|Image via: TechLease.com|
Sweet and sour news today from the emmerging world of tablets. Sweet if your Apple that is, but bitterly sour if you happen to be Samsung. That's because U.S. District Court Judge Lucy Koh has granted Apple a preliminary injunction against the Galaxy 10.1, effectively banning the Korean tablet from the U.S. market.
In record breaking time, however, a mere five hours after receiving the ban, Samsung quickly filed for an appeal after the judge ruled:
"Although Samsung has a right to compete, it does not have a right to compete unfairly, by flooding the market with infringing products,"
As German patent expert, Florian Mueller, wrote, this is important because:
"The decision strengthens Apple's "copycat" allegations against Samsung. The ruling notes that Judge Koh's court "previously found the Galaxy Tab 10.1 to be substantially similar 'in the eyes of the ordinary observer' to the D'889" and that "the Galaxy Tab 10.1 is 'virtually indistinguishable' from Apple's iPad and iPad 2". In fact, Samsung's counsel couldn't distinguish those products when Judge Koh showed them in the courtroom at a limited distance.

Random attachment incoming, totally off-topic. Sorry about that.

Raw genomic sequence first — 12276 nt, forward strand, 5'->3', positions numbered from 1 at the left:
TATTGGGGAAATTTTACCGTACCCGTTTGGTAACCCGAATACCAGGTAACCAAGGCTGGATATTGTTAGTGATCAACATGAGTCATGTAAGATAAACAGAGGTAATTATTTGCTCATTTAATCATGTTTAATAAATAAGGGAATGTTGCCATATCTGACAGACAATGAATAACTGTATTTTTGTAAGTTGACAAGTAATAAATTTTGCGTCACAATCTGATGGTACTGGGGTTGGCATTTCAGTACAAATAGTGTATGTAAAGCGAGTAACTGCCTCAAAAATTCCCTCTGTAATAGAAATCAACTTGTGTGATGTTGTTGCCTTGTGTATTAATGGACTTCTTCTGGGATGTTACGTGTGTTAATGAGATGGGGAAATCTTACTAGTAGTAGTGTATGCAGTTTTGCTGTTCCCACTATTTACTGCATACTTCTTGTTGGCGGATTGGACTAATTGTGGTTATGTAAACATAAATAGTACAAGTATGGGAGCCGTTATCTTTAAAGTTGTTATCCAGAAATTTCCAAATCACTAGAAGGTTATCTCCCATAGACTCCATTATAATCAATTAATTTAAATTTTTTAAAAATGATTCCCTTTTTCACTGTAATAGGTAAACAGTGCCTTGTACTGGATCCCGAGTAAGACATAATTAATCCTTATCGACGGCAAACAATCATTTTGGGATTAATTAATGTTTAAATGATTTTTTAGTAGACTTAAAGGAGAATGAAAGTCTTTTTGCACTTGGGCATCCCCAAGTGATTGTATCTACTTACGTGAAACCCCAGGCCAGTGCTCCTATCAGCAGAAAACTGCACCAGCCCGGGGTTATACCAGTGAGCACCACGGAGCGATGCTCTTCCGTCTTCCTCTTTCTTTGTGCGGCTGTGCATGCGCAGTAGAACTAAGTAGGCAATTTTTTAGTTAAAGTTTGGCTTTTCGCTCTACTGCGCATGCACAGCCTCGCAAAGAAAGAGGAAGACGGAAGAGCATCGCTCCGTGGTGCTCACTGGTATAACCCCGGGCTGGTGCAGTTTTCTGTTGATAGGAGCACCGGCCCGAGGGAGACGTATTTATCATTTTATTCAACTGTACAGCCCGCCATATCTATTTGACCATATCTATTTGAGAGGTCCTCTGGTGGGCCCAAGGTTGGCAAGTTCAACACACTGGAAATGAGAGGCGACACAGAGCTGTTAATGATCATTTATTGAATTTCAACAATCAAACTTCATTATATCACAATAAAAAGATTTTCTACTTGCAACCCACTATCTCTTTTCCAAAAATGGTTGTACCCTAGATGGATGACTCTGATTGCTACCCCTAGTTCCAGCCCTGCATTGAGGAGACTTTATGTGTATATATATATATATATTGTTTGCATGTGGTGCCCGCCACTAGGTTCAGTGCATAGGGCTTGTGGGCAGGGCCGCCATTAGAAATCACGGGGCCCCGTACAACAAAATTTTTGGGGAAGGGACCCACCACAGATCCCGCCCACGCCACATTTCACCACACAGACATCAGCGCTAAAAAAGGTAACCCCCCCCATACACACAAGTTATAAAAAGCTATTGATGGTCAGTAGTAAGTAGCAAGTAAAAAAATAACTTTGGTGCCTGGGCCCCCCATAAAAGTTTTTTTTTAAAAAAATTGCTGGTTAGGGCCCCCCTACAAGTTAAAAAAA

If Apple also prevails on this infringement issue at the upcoming trial (which is scheduled to begin on July 30), Samsung may be liable for a substantial amount of damages. Design patent infringement can be very costly."
As AppleInsider also noted, the importance of this ruling by writing:
"Tuesday's injunction represents a significant win for Apple at home. The iPad maker had previously successfully argued for temporary injunctions in Australia and Germany. Samsung dodged the German injunction by releasing a slightly-redesigned Galaxy Tab 10.1N. Meanwhile, the Australian ban was overturned last November."
And that's my 2 cents 4 this icky Wednesday, June 27, 2012